Where is it?

That’s the thing. Your data is everywhere. You’re probably drowning in it. Overwhelmed by the many sources and the sheer amount of it.

Having the data is one thing. Using it effectively is another.

It’s a major challenge for many large organizations. There’s no benefit in grappling unsuccessfully with large amounts of data without extracting practical learnings from it.

Many departments have access to data that could be useful. You might have machines that collect data, not to mention many service systems via mobile devices. Digital transformation has delivered the goods, we just don’t know what to do with it all.

Which data matters for field service?

The data of most use to your business depends on your objectives and KPIs.

As a field service operator, that’s likely to focus on delivering excellent service: first time fixes, rapid response times and maximum job completion per day.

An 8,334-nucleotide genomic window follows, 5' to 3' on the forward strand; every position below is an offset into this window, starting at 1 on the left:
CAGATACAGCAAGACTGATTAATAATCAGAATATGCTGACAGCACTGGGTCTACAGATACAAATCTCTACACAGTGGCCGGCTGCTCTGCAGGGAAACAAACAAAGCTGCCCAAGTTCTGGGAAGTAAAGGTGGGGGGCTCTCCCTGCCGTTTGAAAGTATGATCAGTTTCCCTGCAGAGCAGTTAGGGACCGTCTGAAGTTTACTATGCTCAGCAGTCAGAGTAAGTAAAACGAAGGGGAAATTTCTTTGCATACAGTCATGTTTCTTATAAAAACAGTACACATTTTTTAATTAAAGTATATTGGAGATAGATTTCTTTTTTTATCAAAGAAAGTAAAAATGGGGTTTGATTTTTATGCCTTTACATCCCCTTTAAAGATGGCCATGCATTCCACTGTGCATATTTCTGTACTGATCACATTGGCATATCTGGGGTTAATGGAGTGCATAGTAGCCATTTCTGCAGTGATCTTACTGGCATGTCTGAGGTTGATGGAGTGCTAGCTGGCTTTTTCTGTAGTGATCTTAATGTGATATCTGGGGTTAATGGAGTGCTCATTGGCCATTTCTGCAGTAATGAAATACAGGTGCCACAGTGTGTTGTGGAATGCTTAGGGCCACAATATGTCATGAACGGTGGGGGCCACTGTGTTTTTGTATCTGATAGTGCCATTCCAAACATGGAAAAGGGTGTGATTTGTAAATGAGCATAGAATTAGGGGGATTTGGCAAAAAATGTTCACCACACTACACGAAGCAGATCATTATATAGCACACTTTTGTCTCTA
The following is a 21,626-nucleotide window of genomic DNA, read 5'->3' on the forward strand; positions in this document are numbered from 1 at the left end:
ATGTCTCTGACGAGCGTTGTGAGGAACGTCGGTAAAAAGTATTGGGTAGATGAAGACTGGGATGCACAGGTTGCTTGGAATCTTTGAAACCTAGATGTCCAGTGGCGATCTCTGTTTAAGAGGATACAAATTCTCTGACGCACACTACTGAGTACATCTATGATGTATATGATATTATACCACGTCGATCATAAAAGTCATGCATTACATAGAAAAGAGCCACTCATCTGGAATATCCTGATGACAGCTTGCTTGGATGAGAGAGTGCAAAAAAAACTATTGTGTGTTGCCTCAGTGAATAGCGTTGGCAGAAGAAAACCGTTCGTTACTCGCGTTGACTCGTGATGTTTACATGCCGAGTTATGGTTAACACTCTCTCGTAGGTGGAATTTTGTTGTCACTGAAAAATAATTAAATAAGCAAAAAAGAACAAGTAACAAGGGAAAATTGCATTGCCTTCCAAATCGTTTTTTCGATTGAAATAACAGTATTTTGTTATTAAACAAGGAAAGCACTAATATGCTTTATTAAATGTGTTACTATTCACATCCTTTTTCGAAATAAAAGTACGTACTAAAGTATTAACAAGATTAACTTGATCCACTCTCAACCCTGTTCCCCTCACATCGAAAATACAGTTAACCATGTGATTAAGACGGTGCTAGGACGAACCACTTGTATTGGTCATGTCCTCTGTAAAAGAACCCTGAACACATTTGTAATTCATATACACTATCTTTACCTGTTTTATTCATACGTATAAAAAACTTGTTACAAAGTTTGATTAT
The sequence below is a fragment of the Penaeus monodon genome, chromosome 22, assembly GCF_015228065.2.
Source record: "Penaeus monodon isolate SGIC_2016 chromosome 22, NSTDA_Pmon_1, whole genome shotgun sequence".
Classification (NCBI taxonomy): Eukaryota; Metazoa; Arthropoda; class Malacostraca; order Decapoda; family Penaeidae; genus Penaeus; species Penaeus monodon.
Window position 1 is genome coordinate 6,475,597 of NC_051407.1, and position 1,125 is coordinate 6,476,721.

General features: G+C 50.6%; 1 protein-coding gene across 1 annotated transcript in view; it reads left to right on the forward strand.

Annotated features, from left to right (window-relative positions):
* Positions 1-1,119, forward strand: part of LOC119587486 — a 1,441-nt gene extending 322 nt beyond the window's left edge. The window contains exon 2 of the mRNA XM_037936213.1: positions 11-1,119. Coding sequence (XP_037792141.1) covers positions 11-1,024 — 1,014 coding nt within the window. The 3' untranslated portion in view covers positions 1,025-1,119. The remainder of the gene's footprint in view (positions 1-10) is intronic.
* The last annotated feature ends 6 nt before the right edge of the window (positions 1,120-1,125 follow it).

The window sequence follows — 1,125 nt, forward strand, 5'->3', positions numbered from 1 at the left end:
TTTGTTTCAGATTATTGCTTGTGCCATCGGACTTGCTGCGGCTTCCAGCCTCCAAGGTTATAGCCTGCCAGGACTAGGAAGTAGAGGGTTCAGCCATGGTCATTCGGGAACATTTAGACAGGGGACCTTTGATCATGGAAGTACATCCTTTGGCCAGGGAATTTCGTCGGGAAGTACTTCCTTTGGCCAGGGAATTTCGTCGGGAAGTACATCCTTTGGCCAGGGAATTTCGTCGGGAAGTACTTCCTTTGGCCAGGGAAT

Your field service management software is likely to collect the most valuable data for you. That’s to say, your field technicians working alongside your customers. They’re on the front line of your operations.

Thanks to digital transformation, field service data is often available in real time. And with the right software, you’ll be able to gather even more.

Such knowledge enhances performance too. AnswersAnywhere Analytics recently uncovered that the top 20% best performing field service engineers were also the most frequent users of the knowledge base. A useful insight for the remaining 80%.

Remember: data is for everyone